Due to a special event, on Wednesday, July 8, there will be no tours of the U.S. Capitol after 11 a.m. Emancipation Hall and Exhibition Hall in the Capitol Visitor Center will be unavailable all day. While reservations prior to 11 a.m. will be honored, same-day passes will not be available. The Capitol Visitor Center will close at noon except for individuals on official business and those going to the House and Senate Galleries.

Indian Land Dilemma, 1877

Congress hoped to improve the lives of American Indians with the Dawes Act of 1887, but what was meant as reform instead disrupted the Indians' cultural traditions without improving their economic conditions. Previously, the government had established reservations for Native Americans, which tribes ran as sovereign nations. Massachusetts Republican Henry L. Dawes, Chairman of the Senate Committee on Indian Affairs, sponsored legislation to transfer these communally owned lands from tribes to individuals and to grant citizenship to those who participated. The Dawes Act aimed to encourage Indians to become farmers and to assimilate into American society, but it also permitted the Indians to sell their surplus land. By 1900, Indian-held land had decreased significantly from the 138 million acres under Native American control in 1887. The Indian Reorganization Act of 1934 restored tribal authority over reservations and returned remaining lands to tribal ownership. By the beginning of the 21st century, about 54 million acres were held by American Indians.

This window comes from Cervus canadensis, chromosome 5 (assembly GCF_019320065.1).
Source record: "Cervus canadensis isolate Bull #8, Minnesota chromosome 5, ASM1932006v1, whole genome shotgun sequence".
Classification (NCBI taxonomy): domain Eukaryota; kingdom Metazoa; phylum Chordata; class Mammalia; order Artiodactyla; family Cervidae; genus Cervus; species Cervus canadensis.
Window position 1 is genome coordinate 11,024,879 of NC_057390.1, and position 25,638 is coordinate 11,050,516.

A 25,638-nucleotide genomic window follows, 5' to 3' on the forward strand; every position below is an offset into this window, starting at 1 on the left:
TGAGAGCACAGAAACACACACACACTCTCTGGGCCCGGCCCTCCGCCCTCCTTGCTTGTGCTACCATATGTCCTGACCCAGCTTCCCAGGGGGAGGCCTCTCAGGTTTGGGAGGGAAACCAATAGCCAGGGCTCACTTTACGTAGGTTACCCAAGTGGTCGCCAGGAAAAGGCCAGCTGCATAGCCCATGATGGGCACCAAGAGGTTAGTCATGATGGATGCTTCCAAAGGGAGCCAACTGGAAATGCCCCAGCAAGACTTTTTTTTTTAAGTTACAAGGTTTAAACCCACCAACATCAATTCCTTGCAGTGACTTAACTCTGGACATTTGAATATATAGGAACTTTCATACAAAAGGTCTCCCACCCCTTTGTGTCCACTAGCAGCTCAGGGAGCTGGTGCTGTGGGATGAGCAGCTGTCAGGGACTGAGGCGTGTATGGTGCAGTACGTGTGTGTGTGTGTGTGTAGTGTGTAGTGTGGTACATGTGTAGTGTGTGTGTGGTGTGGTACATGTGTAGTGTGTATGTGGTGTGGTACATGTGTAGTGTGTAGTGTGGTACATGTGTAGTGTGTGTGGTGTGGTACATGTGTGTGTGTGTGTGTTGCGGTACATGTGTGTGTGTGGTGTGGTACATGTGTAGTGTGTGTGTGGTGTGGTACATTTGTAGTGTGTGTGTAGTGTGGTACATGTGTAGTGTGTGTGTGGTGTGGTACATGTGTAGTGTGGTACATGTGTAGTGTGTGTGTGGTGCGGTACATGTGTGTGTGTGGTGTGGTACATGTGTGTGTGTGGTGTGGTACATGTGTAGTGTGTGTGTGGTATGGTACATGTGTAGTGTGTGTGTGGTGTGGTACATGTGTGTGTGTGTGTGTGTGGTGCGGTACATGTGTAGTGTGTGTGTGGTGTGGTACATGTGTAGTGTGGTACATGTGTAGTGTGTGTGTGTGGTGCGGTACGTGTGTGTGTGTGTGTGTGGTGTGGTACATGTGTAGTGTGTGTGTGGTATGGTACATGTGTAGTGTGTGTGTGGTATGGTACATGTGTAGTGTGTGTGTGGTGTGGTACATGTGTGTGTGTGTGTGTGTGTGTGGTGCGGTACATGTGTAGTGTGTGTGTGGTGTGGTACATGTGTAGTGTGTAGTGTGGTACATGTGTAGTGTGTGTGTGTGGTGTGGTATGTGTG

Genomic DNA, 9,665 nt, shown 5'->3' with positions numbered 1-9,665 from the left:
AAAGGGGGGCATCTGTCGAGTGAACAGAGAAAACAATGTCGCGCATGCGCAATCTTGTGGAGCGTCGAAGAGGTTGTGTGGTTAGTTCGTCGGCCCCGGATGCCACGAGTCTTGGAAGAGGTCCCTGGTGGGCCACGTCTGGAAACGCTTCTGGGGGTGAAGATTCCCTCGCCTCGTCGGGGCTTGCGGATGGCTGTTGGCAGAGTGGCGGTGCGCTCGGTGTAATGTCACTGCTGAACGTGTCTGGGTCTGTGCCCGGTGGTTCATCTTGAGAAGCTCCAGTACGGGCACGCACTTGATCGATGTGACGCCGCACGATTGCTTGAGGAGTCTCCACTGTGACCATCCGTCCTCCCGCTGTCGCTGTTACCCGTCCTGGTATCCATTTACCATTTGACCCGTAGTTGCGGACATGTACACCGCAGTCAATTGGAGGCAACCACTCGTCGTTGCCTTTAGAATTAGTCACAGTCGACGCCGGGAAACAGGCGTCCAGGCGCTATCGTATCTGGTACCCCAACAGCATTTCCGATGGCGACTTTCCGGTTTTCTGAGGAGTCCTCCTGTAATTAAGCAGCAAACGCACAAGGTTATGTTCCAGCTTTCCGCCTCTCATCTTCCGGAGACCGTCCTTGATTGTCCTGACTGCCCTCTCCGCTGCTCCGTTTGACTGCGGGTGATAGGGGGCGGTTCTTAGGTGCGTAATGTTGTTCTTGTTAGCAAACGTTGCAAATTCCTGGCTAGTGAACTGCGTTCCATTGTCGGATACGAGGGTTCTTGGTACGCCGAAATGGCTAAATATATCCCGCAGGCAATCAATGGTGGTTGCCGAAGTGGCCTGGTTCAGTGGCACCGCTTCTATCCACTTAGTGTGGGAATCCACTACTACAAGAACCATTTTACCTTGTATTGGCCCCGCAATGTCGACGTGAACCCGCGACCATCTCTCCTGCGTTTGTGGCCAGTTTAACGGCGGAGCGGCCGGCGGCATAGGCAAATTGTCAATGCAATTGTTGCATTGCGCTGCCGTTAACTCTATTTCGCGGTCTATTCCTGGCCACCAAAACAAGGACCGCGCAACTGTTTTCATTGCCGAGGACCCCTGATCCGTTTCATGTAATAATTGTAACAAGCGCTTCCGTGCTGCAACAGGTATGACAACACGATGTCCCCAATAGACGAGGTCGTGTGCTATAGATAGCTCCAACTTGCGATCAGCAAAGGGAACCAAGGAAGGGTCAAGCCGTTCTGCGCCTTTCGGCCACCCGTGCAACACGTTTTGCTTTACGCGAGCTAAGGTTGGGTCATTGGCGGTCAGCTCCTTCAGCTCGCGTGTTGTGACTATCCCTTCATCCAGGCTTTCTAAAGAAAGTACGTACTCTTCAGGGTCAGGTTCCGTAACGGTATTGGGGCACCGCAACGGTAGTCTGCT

History of Congress and the Capitol

The Senate 1877-1913

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Young Native Americans are shown...
Image Caption

Young Native Americans are shown at work on tribal lands, 1901.

Young Native Americans are shown at work on tribal lands, 1901.

Prints and Photographs Division, Library of Congress

Young Native Americans are shown at work on tribal lands, 1901.

Young Native Americans are shown at work on tribal lands, 1901.

Prints and Photographs Division, Library of Congress

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